Farm Ireland
Independent.ie

Tuesday 26 March 2019

Strong grass growth drives store price rally

Mart prices rise by €40-€100/hd, but bull finishers call for action on factories' 'massive' price cuts

Martin Coughlan and Martin Ryan

Lively competition among grass finishers has pushed on prices for stores by €40 to €100/hd, despite the continuing concerns over low prices in the beef trade.

Strong grass growth over the last month has driven demand for stock, and mart managers report an increased numbers of buyers at ringside adding a lot more bite in the trade for good quality stock.

There have also been suggestions that both the factory and independent feedlots have been more active for stock over the last fortnight, with intensive finishers looking to restock empty sheds.

George Candler of Kilkenny Mart said the trade for black heifers was particularly brisk with prices generally up 20c/kg and the better lots selling in the 180-200c/kg range.

Strong farmer buying saw 300kg bullocks sell to a top of €3.10/kg at New Ross Mart, with most moving for €2.40-2.80/kg. Bulls were harder to sell and generally made €100/hd under the bullock price.

Mart auctioneer Jim Bushe said bullock prices had increased by close to €100/hd in the last three weeks on the back of improved farmer demand and lower numbers.

An equally lively demand for store heifers saw light heifers generally make €2.20-2.70/kg, with heavier 500kg animals selling for €1.90-2.00/kg.

However, there is still growing unease among mart managers over the uncertainty from the overhang of Brexit on the trade.

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Beef finishers have found their margins have been eroded by the low prices at the factory gates, with calls for direct state intervention to avert a serious "financial crisis" in the sector over the coming weeks.

For the first time in almost two decades, prices are "frozen" on par or well below the previous autumn when most were out buying their winter stores. Farm organisations have warned this is "completely unsustainable".

The official statistics show that each year for almost 20 years between November and the following February, prime beef prices increased by up to 35c/kg which delivered a margin in the higher cost winter finishing period.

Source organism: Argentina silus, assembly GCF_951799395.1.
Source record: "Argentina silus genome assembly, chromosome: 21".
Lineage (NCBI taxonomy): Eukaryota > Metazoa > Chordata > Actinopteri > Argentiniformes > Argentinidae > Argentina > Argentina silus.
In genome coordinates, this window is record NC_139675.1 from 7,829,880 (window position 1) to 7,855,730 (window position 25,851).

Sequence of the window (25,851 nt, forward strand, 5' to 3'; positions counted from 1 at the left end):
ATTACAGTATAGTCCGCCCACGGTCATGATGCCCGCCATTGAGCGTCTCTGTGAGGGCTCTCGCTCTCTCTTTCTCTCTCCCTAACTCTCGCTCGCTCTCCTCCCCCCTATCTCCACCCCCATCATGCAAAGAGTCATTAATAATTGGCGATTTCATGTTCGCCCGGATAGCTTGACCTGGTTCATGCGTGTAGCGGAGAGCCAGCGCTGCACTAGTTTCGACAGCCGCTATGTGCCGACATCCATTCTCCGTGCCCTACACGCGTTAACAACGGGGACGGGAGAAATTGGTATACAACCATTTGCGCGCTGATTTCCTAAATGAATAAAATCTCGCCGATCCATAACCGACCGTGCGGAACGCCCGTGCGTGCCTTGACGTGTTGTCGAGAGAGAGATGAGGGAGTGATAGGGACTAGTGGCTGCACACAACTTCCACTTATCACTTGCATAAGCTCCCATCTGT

Steer and heifer prices are on par with November 2018, while returns for young bulls and cows have fallen well behind.

Friesian bulls are fetching around €3.00-€3.10/kg, while beef bulls are getting €3.50-€3.60/kg. Factory prices for bullocks and heifers continue on €3.75/kg and €3.85/kg.

IFA president Joe Healy held discussions with Agriculture Minister Michael Creed and called on him to "intervene directly with the meat factories" to ease the financial crisis facing finishers.

Mr Healy said bull finishers who cannot get stock killed "are at their wits' end facing massive price cuts of up to €200 per head". He called for weight restrictions to be parked until the current crisis is resolved.

ICSA beef chairman Edmund Graham described the current beef trade as "absolutely toxic for farmers" with the prices down 40c/kg or €160 on a 400kg carcass compared to the summertime, which is "a real sign that winter finishing is in total crisis".

He said that bull beef prices from the suckler herd are about €1.50/kg less than what is needed, and unsustainable.

ICMSA livestock chair Des Morrison said farmers were fed up hearing about new markets being opened, and the need for higher farm standards and more cattle specifications, while never receiving a cent per kilo more for meeting all these new standards.

Meat Industry Ireland (MII) said the beef sector is navigating a "very challenging course", with major Brexit uncertainty undermining confidence.

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